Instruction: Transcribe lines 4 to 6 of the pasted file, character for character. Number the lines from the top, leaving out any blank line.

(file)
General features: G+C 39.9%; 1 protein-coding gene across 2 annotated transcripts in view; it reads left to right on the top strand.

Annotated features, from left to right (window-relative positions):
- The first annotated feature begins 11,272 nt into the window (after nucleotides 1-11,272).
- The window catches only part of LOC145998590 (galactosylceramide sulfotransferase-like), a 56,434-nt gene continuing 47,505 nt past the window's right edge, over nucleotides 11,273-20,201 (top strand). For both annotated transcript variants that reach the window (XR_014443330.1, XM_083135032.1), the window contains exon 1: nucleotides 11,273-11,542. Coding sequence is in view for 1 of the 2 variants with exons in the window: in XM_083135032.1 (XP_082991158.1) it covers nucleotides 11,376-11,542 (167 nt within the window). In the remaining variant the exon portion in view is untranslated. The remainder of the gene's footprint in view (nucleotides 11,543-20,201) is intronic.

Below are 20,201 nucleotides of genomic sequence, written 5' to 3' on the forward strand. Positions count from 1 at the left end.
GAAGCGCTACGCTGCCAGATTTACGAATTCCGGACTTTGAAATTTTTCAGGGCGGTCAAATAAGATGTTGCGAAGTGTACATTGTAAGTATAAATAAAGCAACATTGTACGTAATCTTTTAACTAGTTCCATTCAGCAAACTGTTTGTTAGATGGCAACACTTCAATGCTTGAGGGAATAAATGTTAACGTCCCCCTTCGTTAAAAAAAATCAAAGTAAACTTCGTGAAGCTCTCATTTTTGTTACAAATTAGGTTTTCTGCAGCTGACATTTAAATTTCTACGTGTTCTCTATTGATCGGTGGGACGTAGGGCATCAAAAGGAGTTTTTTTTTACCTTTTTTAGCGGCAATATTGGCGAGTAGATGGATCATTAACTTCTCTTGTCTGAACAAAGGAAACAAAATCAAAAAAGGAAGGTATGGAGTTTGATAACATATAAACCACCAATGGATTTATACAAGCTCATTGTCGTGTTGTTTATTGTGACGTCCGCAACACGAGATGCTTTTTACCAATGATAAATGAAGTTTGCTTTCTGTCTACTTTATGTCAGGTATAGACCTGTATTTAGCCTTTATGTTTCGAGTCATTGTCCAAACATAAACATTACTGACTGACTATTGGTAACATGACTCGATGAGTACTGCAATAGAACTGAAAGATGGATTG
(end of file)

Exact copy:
- The window catches only part of LOC145998590 (galactosylceramide sulfotransferase-like), a 56,434-nt gene continuing 47,505 nt past the window's right edge, over nucleotides 11,273-20,201 (top strand). For both annotated transcript variants that reach the window (XR_014443330.1, XM_083135032.1), the window contains exon 1: nucleotides 11,273-11,542. Coding sequence is in view for 1 of the 2 variants with exons in the window: in XM_083135032.1 (XP_082991158.1) it covers nucleotides 11,376-11,542 (167 nt within the window). In the remaining variant the exon portion in view is untranslated. The remainder of the gene's footprint in view (nucleotides 11,543-20,201) is intronic.

Below are 20,201 nucleotides of genomic sequence, written 5' to 3' on the forward strand. Positions count from 1 at the left end.
GAAGCGCTACGCTGCCAGATTTACGAATTCCGGACTTTGAAATTTTTCAGGGCGGTCAAATAAGATGTTGCGAAGTGTACATTGTAAGTATAAATAAAGCAACATTGTACGTAATCTTTTAACTAGTTCCATTCAGCAAACTGTTTGTTAGATGGCAACACTTCAATGCTTGAGGGAATAAATGTTAACGTCCCCCTTCGTTAAAAAAAATCAAAGTAAACTTCGTGAAGCTCTCATTTTTGTTACAAATTAGGTTTTCTGCAGCTGACATTTAAATTTCTACGTGTTCTCTATTGATCGGTGGGACGTAGGGCATCAAAAGGAGTTTTTTTTTACCTTTTTTAGCGGCAATATTGGCGAGTAGATGGATCATTAACTTCTCTTGTCTGAACAAAGGAAACAAAATCAAAAAAGGAAGGTATGGAGTTTGATAACATATAAACCACCAATGGATTTATACAAGCTCATTGTCGTGTTGTTTATTGTGACGTCCGCAACACGAGATGCTTTTTACCAATGATAAATGAAGTTTGCTTTCTGTCTACTTTATGTCAGGTATAGACCTGTATTTAGCCTTTATGTTTCGAGTCATTGTCCAAACATAAACATTACTGACTGACTATTGGTAACATGACTCGATGAGTACTGCAATAGAACTGAAAGATGGATTG